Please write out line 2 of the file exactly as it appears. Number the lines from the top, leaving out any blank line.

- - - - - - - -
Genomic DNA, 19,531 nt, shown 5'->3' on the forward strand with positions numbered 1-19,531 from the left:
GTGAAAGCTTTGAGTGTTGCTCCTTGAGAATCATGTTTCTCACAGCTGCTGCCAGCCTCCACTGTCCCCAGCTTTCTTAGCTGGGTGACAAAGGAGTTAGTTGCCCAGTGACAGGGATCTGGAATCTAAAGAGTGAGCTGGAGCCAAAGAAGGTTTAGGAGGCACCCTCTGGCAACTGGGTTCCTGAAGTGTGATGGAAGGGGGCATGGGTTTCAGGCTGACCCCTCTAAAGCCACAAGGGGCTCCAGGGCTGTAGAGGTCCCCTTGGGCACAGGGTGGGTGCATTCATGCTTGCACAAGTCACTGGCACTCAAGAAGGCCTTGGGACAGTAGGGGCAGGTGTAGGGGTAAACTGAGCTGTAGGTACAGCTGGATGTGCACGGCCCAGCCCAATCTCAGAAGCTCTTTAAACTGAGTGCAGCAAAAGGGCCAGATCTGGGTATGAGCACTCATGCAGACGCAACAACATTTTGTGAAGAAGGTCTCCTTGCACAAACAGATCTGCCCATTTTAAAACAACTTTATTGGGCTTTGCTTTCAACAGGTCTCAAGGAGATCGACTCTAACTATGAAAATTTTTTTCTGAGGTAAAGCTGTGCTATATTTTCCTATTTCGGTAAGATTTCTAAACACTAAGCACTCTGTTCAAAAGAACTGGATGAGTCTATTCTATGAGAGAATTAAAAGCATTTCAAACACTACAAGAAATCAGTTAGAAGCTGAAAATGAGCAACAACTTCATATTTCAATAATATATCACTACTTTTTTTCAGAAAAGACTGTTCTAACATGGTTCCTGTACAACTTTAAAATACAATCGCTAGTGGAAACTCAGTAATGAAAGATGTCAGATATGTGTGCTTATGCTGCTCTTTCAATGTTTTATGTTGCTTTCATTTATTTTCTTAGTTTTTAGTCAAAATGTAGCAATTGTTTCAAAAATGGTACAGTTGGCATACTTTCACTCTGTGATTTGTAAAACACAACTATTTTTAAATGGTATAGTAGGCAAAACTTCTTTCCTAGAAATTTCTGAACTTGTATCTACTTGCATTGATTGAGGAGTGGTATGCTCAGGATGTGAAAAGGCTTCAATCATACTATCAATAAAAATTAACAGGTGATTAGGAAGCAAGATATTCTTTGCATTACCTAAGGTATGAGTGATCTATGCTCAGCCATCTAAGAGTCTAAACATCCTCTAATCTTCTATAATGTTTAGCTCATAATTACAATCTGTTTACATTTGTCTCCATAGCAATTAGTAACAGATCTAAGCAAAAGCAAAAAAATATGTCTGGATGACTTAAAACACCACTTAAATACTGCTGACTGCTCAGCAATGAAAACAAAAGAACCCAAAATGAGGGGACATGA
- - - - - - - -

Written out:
GTGAAAGCTTTGAGTGTTGCTCCTTGAGAATCATGTTTCTCACAGCTGCTGCCAGCCTCCACTGTCCCCAGCTTTCTTAGCTGGGTGACAAAGGAGTTAGTTGCCCAGTGACAGGGATCTGGAATCTAAAGAGTGAGCTGGAGCCAAAGAAGGTTTAGGAGGCACCCTCTGGCAACTGGGTTCCTGAAGTGTGATGGAAGGGGGCATGGGTTTCAGGCTGACCCCTCTAAAGCCACAAGGGGCTCCAGGGCTGTAGAGGTCCCCTTGGGCACAGGGTGGGTGCATTCATGCTTGCACAAGTCACTGGCACTCAAGAAGGCCTTGGGACAGTAGGGGCAGGTGTAGGGGTAAACTGAGCTGTAGGTACAGCTGGATGTGCACGGCCCAGCCCAATCTCAGAAGCTCTTTAAACTGAGTGCAGCAAAAGGGCCAGATCTGGGTATGAGCACTCATGCAGACGCAACAACATTTTGTGAAGAAGGTCTCCTTGCACAAACAGATCTGCCCATTTTAAAACAACTTTATTGGGCTTTGCTTTCAACAGGTCTCAAGGAGATCGACTCTAACTATGAAAATTTTTTTCTGAGGTAAAGCTGTGCTATATTTTCCTATTTCGGTAAGATTTCTAAACACTAAGCACTCTGTTCAAAAGAACTGGATGAGTCTATTCTATGAGAGAATTAAAAGCATTTCAAACACTACAAGAAATCAGTTAGAAGCTGAAAATGAGCAACAACTTCATATTTCAATAATATATCACTACTTTTTTTCAGAAAAGACTGTTCTAACATGGTTCCTGTACAACTTTAAAATACAATCGCTAGTGGAAACTCAGTAATGAAAGATGTCAGATATGTGTGCTTATGCTGCTCTTTCAATGTTTTATGTTGCTTTCATTTATTTTCTTAGTTTTTAGTCAAAATGTAGCAATTGTTTCAAAAATGGTACAGTTGGCATACTTTCACTCTGTGATTTGTAAAACACAACTATTTTTAAATGGTATAGTAGGCAAAACTTCTTTCCTAGAAATTTCTGAACTTGTATCTACTTGCATTGATTGAGGAGTGGTATGCTCAGGATGTGAAAAGGCTTCAATCATACTATCAATAAAAATTAACAGGTGATTAGGAAGCAAGATATTCTTTGCATTACCTAAGGTATGAGTGATCTATGCTCAGCCATCTAAGAGTCTAAACATCCTCTAATCTTCTATAATGTTTAGCTCATAATTACAATCTGTTTACATTTGTCTCCATAGCAATTAGTAACAGATCTAAGCAAAAGCAAAAAAATATGTCTGGATGACTTAAAACACCACTTAAATACTGCTGACTGCTCAGCAATGAAAACAAAAGAACCCAAAATGAGGGGACATGA